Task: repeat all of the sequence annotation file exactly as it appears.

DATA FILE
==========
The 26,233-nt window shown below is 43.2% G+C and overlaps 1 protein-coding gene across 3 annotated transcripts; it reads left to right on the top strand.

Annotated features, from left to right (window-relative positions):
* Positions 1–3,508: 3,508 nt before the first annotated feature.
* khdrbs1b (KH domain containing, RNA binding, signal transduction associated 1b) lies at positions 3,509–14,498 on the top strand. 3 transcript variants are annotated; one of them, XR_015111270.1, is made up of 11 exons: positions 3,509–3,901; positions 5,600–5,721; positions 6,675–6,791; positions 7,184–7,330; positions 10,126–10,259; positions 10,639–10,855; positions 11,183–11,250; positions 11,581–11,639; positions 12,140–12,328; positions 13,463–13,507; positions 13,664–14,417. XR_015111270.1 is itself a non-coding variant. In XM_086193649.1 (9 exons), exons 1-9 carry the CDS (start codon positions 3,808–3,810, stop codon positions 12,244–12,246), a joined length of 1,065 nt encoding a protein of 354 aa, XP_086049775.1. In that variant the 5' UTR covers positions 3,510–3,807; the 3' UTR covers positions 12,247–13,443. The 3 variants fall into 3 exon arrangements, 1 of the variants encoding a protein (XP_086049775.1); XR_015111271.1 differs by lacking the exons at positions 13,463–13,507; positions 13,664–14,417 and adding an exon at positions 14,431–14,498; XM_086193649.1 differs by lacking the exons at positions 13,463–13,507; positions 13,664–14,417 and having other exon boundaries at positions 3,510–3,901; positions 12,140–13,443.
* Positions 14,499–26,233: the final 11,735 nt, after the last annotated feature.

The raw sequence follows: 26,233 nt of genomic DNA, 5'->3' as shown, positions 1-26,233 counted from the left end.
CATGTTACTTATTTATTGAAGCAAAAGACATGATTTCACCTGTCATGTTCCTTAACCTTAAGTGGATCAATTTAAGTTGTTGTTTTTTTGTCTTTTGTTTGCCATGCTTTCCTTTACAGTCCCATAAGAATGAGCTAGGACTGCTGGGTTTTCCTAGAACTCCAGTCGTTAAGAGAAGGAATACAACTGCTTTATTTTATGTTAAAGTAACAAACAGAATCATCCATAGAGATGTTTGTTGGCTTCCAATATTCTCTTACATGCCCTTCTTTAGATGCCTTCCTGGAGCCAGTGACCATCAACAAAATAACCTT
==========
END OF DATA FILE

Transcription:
The 26,233-nt window shown below is 43.2% G+C and overlaps 1 protein-coding gene across 3 annotated transcripts; it reads left to right on the top strand.

Annotated features, from left to right (window-relative positions):
* Positions 1–3,508: 3,508 nt before the first annotated feature.
* khdrbs1b (KH domain containing, RNA binding, signal transduction associated 1b) lies at positions 3,509–14,498 on the top strand. 3 transcript variants are annotated; one of them, XR_015111270.1, is made up of 11 exons: positions 3,509–3,901; positions 5,600–5,721; positions 6,675–6,791; positions 7,184–7,330; positions 10,126–10,259; positions 10,639–10,855; positions 11,183–11,250; positions 11,581–11,639; positions 12,140–12,328; positions 13,463–13,507; positions 13,664–14,417. XR_015111270.1 is itself a non-coding variant. In XM_086193649.1 (9 exons), exons 1-9 carry the CDS (start codon positions 3,808–3,810, stop codon positions 12,244–12,246), a joined length of 1,065 nt encoding a protein of 354 aa, XP_086049775.1. In that variant the 5' UTR covers positions 3,510–3,807; the 3' UTR covers positions 12,247–13,443. The 3 variants fall into 3 exon arrangements, 1 of the variants encoding a protein (XP_086049775.1); XR_015111271.1 differs by lacking the exons at positions 13,463–13,507; positions 13,664–14,417 and adding an exon at positions 14,431–14,498; XM_086193649.1 differs by lacking the exons at positions 13,463–13,507; positions 13,664–14,417 and having other exon boundaries at positions 3,510–3,901; positions 12,140–13,443.
* Positions 14,499–26,233: the final 11,735 nt, after the last annotated feature.

The raw sequence follows: 26,233 nt of genomic DNA, 5'->3' as shown, positions 1-26,233 counted from the left end.
CATGTTACTTATTTATTGAAGCAAAAGACATGATTTCACCTGTCATGTTCCTTAACCTTAAGTGGATCAATTTAAGTTGTTGTTTTTTTGTCTTTTGTTTGCCATGCTTTCCTTTACAGTCCCATAAGAATGAGCTAGGACTGCTGGGTTTTCCTAGAACTCCAGTCGTTAAGAGAAGGAATACAACTGCTTTATTTTATGTTAAAGTAACAAACAGAATCATCCATAGAGATGTTTGTTGGCTTCCAATATTCTCTTACATGCCCTTCTTTAGATGCCTTCCTGGAGCCAGTGACCATCAACAAAATAACCTT